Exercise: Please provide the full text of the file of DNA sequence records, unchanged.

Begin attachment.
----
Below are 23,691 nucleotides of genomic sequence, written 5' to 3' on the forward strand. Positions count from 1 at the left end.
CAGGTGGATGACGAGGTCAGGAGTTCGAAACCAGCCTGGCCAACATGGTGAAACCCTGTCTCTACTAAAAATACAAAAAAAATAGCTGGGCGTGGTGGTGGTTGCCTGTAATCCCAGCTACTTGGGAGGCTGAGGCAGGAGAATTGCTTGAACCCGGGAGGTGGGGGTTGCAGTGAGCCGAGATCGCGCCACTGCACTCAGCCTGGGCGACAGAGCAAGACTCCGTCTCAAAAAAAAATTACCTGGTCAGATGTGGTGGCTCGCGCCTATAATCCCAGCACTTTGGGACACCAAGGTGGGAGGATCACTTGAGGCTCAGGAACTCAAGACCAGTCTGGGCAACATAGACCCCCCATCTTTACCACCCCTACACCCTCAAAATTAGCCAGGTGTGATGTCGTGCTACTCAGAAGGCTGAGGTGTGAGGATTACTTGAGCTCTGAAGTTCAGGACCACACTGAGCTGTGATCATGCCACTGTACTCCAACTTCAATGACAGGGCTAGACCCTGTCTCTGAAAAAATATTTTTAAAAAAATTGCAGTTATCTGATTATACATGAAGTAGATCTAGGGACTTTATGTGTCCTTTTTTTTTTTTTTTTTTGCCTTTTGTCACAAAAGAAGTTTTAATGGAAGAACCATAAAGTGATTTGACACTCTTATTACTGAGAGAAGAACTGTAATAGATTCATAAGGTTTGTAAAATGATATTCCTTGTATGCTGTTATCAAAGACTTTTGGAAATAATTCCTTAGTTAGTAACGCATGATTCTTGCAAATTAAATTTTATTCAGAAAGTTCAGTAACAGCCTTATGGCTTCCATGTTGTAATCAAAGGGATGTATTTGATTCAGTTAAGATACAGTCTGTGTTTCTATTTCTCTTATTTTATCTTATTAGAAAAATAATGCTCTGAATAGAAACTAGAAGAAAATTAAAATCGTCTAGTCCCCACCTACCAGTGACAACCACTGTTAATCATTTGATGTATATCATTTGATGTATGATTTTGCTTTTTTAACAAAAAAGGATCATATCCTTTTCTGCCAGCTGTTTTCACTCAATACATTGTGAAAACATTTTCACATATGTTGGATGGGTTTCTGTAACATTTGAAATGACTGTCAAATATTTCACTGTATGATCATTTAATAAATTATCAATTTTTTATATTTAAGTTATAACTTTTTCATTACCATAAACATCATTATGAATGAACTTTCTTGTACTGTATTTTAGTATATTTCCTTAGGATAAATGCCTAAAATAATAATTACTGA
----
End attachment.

Below are 23,691 nucleotides of genomic sequence, written 5' to 3' on the forward strand. Positions count from 1 at the left end.
CAGGTGGATGACGAGGTCAGGAGTTCGAAACCAGCCTGGCCAACATGGTGAAACCCTGTCTCTACTAAAAATACAAAAAAAATAGCTGGGCGTGGTGGTGGTTGCCTGTAATCCCAGCTACTTGGGAGGCTGAGGCAGGAGAATTGCTTGAACCCGGGAGGTGGGGGTTGCAGTGAGCCGAGATCGCGCCACTGCACTCAGCCTGGGCGACAGAGCAAGACTCCGTCTCAAAAAAAAATTACCTGGTCAGATGTGGTGGCTCGCGCCTATAATCCCAGCACTTTGGGACACCAAGGTGGGAGGATCACTTGAGGCTCAGGAACTCAAGACCAGTCTGGGCAACATAGACCCCCCATCTTTACCACCCCTACACCCTCAAAATTAGCCAGGTGTGATGTCGTGCTACTCAGAAGGCTGAGGTGTGAGGATTACTTGAGCTCTGAAGTTCAGGACCACACTGAGCTGTGATCATGCCACTGTACTCCAACTTCAATGACAGGGCTAGACCCTGTCTCTGAAAAAATATTTTTAAAAAAATTGCAGTTATCTGATTATACATGAAGTAGATCTAGGGACTTTATGTGTCCTTTTTTTTTTTTTTTTTTGCCTTTTGTCACAAAAGAAGTTTTAATGGAAGAACCATAAAGTGATTTGACACTCTTATTACTGAGAGAAGAACTGTAATAGATTCATAAGGTTTGTAAAATGATATTCCTTGTATGCTGTTATCAAAGACTTTTGGAAATAATTCCTTAGTTAGTAACGCATGATTCTTGCAAATTAAATTTTATTCAGAAAGTTCAGTAACAGCCTTATGGCTTCCATGTTGTAATCAAAGGGATGTATTTGATTCAGTTAAGATACAGTCTGTGTTTCTATTTCTCTTATTTTATCTTATTAGAAAAATAATGCTCTGAATAGAAACTAGAAGAAAATTAAAATCGTCTAGTCCCCACCTACCAGTGACAACCACTGTTAATCATTTGATGTATATCATTTGATGTATGATTTTGCTTTTTTAACAAAAAAGGATCATATCCTTTTCTGCCAGCTGTTTTCACTCAATACATTGTGAAAACATTTTCACATATGTTGGATGGGTTTCTGTAACATTTGAAATGACTGTCAAATATTTCACTGTATGATCATTTAATAAATTATCAATTTTTTATATTTAAGTTATAACTTTTTCATTACCATAAACATCATTATGAATGAACTTTCTTGTACTGTATTTTAGTATATTTCCTTAGGATAAATGCCTAAAATAATAATTACTGA